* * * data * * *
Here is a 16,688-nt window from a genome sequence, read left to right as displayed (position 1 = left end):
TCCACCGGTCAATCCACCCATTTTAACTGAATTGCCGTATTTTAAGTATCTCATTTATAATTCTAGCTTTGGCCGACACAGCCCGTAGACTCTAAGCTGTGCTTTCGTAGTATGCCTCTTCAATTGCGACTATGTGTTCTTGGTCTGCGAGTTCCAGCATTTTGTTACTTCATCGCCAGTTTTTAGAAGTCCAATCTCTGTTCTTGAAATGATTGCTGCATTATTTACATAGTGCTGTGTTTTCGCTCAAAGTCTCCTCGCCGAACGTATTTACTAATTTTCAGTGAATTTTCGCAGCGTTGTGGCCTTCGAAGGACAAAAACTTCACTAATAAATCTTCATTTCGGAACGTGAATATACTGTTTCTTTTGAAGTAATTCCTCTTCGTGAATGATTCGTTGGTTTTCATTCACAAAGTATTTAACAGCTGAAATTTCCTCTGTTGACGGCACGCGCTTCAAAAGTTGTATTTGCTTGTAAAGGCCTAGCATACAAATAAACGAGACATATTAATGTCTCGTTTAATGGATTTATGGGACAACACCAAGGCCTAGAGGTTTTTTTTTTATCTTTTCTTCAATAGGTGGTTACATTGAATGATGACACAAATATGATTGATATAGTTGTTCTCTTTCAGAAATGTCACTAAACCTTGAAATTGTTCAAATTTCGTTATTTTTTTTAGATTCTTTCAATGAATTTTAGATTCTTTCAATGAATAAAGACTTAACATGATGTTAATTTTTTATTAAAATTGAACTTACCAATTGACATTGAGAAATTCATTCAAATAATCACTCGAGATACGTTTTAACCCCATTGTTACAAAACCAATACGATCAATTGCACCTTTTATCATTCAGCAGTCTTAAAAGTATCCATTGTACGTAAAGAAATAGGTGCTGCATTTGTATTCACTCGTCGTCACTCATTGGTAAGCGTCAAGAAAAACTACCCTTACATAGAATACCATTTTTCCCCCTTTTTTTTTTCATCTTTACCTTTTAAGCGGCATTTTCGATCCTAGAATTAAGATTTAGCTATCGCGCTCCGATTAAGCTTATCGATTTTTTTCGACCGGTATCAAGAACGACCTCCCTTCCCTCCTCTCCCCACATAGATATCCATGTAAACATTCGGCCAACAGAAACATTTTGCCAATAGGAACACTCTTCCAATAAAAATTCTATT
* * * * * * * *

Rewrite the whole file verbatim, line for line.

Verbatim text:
Here is a 16,688-nt window from a genome sequence, read left to right as displayed (position 1 = left end):
TCCACCGGTCAATCCACCCATTTTAACTGAATTGCCGTATTTTAAGTATCTCATTTATAATTCTAGCTTTGGCCGACACAGCCCGTAGACTCTAAGCTGTGCTTTCGTAGTATGCCTCTTCAATTGCGACTATGTGTTCTTGGTCTGCGAGTTCCAGCATTTTGTTACTTCATCGCCAGTTTTTAGAAGTCCAATCTCTGTTCTTGAAATGATTGCTGCATTATTTACATAGTGCTGTGTTTTCGCTCAAAGTCTCCTCGCCGAACGTATTTACTAATTTTCAGTGAATTTTCGCAGCGTTGTGGCCTTCGAAGGACAAAAACTTCACTAATAAATCTTCATTTCGGAACGTGAATATACTGTTTCTTTTGAAGTAATTCCTCTTCGTGAATGATTCGTTGGTTTTCATTCACAAAGTATTTAACAGCTGAAATTTCCTCTGTTGACGGCACGCGCTTCAAAAGTTGTATTTGCTTGTAAAGGCCTAGCATACAAATAAACGAGACATATTAATGTCTCGTTTAATGGATTTATGGGACAACACCAAGGCCTAGAGGTTTTTTTTTTATCTTTTCTTCAATAGGTGGTTACATTGAATGATGACACAAATATGATTGATATAGTTGTTCTCTTTCAGAAATGTCACTAAACCTTGAAATTGTTCAAATTTCGTTATTTTTTTTAGATTCTTTCAATGAATTTTAGATTCTTTCAATGAATAAAGACTTAACATGATGTTAATTTTTTATTAAAATTGAACTTACCAATTGACATTGAGAAATTCATTCAAATAATCACTCGAGATACGTTTTAACCCCATTGTTACAAAACCAATACGATCAATTGCACCTTTTATCATTCAGCAGTCTTAAAAGTATCCATTGTACGTAAAGAAATAGGTGCTGCATTTGTATTCACTCGTCGTCACTCATTGGTAAGCGTCAAGAAAAACTACCCTTACATAGAATACCATTTTTCCCCCTTTTTTTTTTCATCTTTACCTTTTAAGCGGCATTTTCGATCCTAGAATTAAGATTTAGCTATCGCGCTCCGATTAAGCTTATCGATTTTTTTCGACCGGTATCAAGAACGACCTCCCTTCCCTCCTCTCCCCACATAGATATCCATGTAAACATTCGGCCAACAGAAACATTTTGCCAATAGGAACACTCTTCCAATAAAAATTCTATT